The search for a man in waters off East Oahu came to a sad end Tuesday morning.
Divers with the Honolulu Fire Department recovered the body of Tajhee Williams, 19, at around 7:07 a.m.
Fire officials say he was found approximately 50 feet from shore, submerged in about 20 feet of water.
According to the Honolulu medical examiner, Williams was from Port Jervis, New York. His cause of death is pending.
Fire officials say Williams was swept off the rocks near Halona Blowhole and Sandy Beach Monday evening.
The victim’s friend called for help at around 6:30 p.m. and the department responded with six fire companies, a water craft and Air One.
They searched until it got too dark with no sign of the man.
The U.S. Coast Guard continued searching through the night and firefighters resumed their search at first light Tuesday.
Surf is high in the area due to a long-period southerly swell.
Battalion Chief Albert Mahoe with the Honolulu Fire Department stressed the importance of heeding warning signs.
“The signs are there for a purpose and unfortunately, this is one of the proving points of the tragedy that can happen,” he said.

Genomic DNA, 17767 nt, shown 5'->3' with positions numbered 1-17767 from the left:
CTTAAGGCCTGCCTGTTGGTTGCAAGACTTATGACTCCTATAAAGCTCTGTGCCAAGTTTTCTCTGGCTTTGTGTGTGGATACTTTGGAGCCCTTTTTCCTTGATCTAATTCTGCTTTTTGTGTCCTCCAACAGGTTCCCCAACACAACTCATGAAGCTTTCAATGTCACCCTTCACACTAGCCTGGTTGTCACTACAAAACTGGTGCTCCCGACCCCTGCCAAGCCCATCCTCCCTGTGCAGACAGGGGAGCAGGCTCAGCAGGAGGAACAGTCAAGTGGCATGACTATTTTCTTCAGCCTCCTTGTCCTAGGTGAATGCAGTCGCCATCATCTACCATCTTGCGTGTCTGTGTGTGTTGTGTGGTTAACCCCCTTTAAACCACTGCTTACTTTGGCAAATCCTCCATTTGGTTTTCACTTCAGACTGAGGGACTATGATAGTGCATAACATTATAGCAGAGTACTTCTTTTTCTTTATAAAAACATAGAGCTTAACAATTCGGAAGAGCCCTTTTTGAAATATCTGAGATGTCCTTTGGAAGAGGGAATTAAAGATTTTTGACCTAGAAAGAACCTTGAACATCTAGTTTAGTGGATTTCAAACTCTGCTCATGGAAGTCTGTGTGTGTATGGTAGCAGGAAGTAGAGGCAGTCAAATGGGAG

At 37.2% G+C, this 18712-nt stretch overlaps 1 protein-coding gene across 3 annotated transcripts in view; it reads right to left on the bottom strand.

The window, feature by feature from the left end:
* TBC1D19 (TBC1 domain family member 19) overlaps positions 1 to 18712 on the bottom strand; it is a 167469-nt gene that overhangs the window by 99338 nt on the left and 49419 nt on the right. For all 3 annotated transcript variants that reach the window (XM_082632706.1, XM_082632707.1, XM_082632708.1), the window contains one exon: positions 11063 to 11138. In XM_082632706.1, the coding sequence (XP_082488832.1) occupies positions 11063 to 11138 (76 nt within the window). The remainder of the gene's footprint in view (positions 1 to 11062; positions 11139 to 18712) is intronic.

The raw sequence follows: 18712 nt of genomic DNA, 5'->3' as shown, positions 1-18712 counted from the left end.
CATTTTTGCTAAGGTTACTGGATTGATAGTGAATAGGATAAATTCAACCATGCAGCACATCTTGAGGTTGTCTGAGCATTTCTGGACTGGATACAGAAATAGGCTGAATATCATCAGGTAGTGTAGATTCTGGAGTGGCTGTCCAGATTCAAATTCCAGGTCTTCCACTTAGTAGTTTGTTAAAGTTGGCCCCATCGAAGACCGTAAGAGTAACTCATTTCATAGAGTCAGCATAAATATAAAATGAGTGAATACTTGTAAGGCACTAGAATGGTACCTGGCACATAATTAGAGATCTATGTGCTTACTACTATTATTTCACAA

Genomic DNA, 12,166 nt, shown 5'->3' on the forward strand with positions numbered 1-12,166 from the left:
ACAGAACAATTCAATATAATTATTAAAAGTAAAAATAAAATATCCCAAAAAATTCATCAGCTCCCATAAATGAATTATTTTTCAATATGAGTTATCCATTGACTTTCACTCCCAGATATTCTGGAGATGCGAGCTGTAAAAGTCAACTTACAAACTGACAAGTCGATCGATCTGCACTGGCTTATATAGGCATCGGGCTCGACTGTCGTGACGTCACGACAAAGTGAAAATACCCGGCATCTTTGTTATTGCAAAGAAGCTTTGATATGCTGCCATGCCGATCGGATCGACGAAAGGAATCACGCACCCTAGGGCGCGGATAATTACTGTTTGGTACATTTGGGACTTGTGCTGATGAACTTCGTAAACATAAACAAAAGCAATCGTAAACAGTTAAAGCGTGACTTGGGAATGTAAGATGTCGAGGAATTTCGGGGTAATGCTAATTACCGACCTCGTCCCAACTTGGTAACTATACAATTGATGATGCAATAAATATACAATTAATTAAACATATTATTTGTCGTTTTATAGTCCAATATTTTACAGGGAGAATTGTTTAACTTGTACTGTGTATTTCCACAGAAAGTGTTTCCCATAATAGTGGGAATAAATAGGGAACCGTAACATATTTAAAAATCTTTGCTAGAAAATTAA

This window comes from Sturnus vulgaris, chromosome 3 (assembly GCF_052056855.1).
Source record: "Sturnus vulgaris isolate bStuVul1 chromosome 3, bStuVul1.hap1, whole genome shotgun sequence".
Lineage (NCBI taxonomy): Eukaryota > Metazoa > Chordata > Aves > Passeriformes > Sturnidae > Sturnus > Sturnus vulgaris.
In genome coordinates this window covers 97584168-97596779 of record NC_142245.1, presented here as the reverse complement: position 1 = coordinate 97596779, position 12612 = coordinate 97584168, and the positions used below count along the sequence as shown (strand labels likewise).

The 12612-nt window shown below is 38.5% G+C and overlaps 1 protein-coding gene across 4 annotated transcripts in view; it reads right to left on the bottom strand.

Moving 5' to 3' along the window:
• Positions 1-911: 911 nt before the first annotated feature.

“Fewer spots on the island are more dangerous than the blowhole,” said Ocean Safety Lieutenant James Sloane.
Williams is the third person to die at Halona Blowhole in two months. Back in July, two soldiers died in the same spot.
There are signs posted at the top of the lookout warning about the danger and urging people to stay away, but many still choose to ignore them.
Ocean Safety says people are also finding other ways to reach the blowhole.
There are two different ways: by crossing a wet rocks trail from Sandy Beach — which, officials say, is what Williams did — and from the beach on the other side of the blowhole, called “Eternity Beach” or “Cockroach Cave.”
There are no danger signs posted at each access point.
Shawn Hubert explained how he stumbled across the access to Eternity Beach: “I went down the other way, where there seems to be a pathway. I watched other people go down there.”
“Did you notice signs saying ‘Danger, do not go beyond this point?'” KHON2 asked.
“We weren’t sure, to be honest, if that meant that beach down there,” Hubert said. “When we looked down there, there’s 20 or 30 people down there suntanning and having a good time. The sign just says don’t go beyond this ledge. So yeah, it’s a little confusing.”
Ocean Safety says it’s done 420 rescues in this area so far this year. There have been six deaths in the last 12 months in the area from Sandy Beach and Halona Blowhole to Hanauma Bay.
“To me, it’s all about educating the public. If they’re educated of the dangers, It’s their decision if they will heed the warnings or not,” said Sloane.
A spokesman for the Honolulu Department of Parks and Recreation says the department added two more “danger” signs five months ago at the top of the lookout.
The department will look into adding additional signs at both access points to the blowhole but, he notes, officials do not want to litter the beaches with signs.